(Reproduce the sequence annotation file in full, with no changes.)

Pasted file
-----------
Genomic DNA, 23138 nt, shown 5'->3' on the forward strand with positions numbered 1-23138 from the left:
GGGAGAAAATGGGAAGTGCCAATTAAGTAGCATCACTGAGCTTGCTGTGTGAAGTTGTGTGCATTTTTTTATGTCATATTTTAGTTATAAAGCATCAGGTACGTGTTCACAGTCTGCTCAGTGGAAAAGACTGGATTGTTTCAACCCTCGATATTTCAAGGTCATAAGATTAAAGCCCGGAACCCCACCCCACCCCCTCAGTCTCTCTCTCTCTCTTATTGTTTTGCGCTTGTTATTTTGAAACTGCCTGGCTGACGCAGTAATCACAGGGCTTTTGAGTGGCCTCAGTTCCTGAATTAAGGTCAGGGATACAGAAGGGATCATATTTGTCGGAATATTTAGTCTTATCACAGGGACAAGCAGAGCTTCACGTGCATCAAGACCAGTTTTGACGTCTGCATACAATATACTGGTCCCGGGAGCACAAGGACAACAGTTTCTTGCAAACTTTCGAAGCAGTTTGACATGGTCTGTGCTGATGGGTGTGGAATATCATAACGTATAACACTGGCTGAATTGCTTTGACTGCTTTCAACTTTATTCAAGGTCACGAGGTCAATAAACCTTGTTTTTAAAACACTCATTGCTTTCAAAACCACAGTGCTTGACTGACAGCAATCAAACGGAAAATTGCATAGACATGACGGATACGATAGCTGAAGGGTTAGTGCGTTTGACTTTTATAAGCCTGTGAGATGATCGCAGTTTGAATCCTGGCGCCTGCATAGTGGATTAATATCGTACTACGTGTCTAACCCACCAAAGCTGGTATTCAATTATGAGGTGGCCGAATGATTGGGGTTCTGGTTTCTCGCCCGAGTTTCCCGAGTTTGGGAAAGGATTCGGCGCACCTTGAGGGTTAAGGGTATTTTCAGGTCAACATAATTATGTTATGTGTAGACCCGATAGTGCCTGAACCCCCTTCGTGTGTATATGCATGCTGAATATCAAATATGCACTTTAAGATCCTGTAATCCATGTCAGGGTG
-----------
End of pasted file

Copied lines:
Genomic DNA, 23138 nt, shown 5'->3' on the forward strand with positions numbered 1-23138 from the left:
GGGAGAAAATGGGAAGTGCCAATTAAGTAGCATCACTGAGCTTGCTGTGTGAAGTTGTGTGCATTTTTTTATGTCATATTTTAGTTATAAAGCATCAGGTACGTGTTCACAGTCTGCTCAGTGGAAAAGACTGGATTGTTTCAACCCTCGATATTTCAAGGTCATAAGATTAAAGCCCGGAACCCCACCCCACCCCCTCAGTCTCTCTCTCTCTCTTATTGTTTTGCGCTTGTTATTTTGAAACTGCCTGGCTGACGCAGTAATCACAGGGCTTTTGAGTGGCCTCAGTTCCTGAATTAAGGTCAGGGATACAGAAGGGATCATATTTGTCGGAATATTTAGTCTTATCACAGGGACAAGCAGAGCTTCACGTGCATCAAGACCAGTTTTGACGTCTGCATACAATATACTGGTCCCGGGAGCACAAGGACAACAGTTTCTTGCAAACTTTCGAAGCAGTTTGACATGGTCTGTGCTGATGGGTGTGGAATATCATAACGTATAACACTGGCTGAATTGCTTTGACTGCTTTCAACTTTATTCAAGGTCACGAGGTCAATAAACCTTGTTTTTAAAACACTCATTGCTTTCAAAACCACAGTGCTTGACTGACAGCAATCAAACGGAAAATTGCATAGACATGACGGATACGATAGCTGAAGGGTTAGTGCGTTTGACTTTTATAAGCCTGTGAGATGATCGCAGTTTGAATCCTGGCGCCTGCATAGTGGATTAATATCGTACTACGTGTCTAACCCACCAAAGCTGGTATTCAATTATGAGGTGGCCGAATGATTGGGGTTCTGGTTTCTCGCCCGAGTTTCCCGAGTTTGGGAAAGGATTCGGCGCACCTTGAGGGTTAAGGGTATTTTCAGGTCAACATAATTATGTTATGTGTAGACCCGATAGTGCCTGAACCCCCTTCGTGTGTATATGCATGCTGAATATCAAATATGCACTTTAAGATCCTGTAATCCATGTCAGGGTG